Part of the confusion comes from defining the purpose of sexual arousal. Urination in a public place is sometimes used to illustrate the confusion. Per the 1971 decision in Wainwright v. Procunier by the U.S. Court of Appeals for the Ninth Circuit, urinating in public is not indecent exposure because it is clearly not done with the purpose of sexual arousal, gratification or offending someone else.
It is likewise not indecent to expose one’s underwear (no matter how revealing).
California prosecutors must also show the act was “willful.” This means any accidental exposure should not be prosecuted.
On the other hand, an individual may be charged with aggravated indecent exposure if the exposure occurred in an inhabited home that was entered without permission. In that case, the charge can be filed either as a misdemeanor or a felony. The later will result in up to 3 years in lock-up, $10,000 in fines and a lifelong requirement to register as a sex offender.
If the crime is prosecuted as a misdemeanor, it is punishable by up to one year in jail. It may also negatively affect a number of professional licenses.What is the Defense for Indecent Exposure Charges?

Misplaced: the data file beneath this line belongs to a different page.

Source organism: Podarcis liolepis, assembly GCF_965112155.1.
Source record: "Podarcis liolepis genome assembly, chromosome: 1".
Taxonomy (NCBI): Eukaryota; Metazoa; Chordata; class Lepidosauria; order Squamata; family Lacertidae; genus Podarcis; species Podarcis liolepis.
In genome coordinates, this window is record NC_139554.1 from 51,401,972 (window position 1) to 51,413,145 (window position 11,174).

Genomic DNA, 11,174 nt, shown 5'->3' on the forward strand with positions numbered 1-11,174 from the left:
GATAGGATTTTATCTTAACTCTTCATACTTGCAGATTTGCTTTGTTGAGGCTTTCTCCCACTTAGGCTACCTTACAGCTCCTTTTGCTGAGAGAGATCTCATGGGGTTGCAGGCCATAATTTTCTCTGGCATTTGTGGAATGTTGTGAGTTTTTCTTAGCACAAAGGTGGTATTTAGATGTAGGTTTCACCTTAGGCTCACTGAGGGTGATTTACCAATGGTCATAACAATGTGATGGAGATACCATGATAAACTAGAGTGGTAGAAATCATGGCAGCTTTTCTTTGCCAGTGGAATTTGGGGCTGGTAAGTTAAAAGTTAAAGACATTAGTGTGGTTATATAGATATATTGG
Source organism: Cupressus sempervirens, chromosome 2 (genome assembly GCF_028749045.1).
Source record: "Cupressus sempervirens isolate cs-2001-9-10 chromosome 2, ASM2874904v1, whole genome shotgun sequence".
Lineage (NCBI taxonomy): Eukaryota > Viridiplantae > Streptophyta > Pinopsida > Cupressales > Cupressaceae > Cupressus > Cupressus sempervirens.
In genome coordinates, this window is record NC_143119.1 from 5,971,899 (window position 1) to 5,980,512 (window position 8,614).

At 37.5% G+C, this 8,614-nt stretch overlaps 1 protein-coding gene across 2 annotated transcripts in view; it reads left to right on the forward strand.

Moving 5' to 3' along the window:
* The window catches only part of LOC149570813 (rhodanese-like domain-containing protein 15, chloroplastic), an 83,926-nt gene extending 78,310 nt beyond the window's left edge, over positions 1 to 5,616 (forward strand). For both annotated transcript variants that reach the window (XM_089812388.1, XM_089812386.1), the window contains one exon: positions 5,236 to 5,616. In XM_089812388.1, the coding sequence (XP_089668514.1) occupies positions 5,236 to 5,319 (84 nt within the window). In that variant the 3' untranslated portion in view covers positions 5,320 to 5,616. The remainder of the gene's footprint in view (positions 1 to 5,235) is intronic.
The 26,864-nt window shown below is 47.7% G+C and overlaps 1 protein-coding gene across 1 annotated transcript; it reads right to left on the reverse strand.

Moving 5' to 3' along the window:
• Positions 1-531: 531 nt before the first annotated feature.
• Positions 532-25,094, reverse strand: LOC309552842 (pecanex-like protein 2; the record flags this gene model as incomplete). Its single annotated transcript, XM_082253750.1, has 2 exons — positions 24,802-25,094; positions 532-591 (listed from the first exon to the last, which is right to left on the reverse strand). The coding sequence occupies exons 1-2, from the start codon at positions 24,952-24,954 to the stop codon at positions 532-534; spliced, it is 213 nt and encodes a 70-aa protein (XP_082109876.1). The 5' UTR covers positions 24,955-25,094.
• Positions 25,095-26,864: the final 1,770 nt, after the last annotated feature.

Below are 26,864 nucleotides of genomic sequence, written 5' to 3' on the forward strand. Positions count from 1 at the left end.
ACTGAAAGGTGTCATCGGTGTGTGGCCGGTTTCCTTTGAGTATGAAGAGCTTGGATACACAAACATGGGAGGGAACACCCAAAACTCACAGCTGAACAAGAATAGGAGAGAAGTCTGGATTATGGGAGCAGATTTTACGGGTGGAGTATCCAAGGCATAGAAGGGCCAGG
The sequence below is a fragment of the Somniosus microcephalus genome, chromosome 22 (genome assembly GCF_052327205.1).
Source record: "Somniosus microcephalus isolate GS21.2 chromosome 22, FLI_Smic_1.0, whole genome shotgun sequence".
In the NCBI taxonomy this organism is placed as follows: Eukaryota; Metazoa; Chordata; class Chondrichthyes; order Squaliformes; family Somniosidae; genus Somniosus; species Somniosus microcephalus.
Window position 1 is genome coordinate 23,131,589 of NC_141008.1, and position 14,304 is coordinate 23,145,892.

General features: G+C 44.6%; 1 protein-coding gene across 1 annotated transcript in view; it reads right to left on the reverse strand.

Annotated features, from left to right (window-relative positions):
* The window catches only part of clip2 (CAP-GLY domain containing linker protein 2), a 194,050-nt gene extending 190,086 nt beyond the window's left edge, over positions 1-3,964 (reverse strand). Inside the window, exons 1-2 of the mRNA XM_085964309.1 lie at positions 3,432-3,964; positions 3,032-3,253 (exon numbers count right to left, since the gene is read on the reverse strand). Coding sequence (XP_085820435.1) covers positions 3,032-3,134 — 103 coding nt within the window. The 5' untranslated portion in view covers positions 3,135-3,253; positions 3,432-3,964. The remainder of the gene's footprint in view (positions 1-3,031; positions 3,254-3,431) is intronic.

Our Riverside & Orange County indecent exposure attorneys will work closely with you to ensure the details are covered. We then analyze your case to determine whether the actions meet the necessary criteria, what proof police have of those actions and whether that proof was properly obtained.
Some of the defenses that might be raised in an indecent exposure case include:
- Mistaken identity is one defense. Law enforcement and even witnesses sometimes just get it wrong.
- Lack of intention is another defense. You may not have even known anyone else was present or that it would offend that person.
- Innocence is straightforward: you never exposed yourself as alleged.
Another possible defense might include closely examining the site of the alleged exposure. While the definition of the term “public” might seem fairly straightforward, the truth can be muddied by some factors. Keep in mind; the details matter when your future is at stake. There’s a reason why we’re the first choice for many Southern California defendants. The best defense is the one that leaves nothing open to interpretation.
Consider this: If a man exposes his genitals in a public park, this may be generally accepted as indecent. However, if the exposure occurred while he was crouching in tall grass or behind a large shrub, he might not have believed anyone could see him, and thus the exposure was not willful.
Securing experienced legal defense as early as possible in these cases can provide the best chance for a positive outcome. Your goal is to put a period at the end of this one moment in your life and move forward with no worries about it coming back to haunt you. Your one way of accomplishing this is choosing an indecent exposure attorney who can ensure your bases are covered. Contact us today to learn more about your rights and your options after a charge of indecent exposure.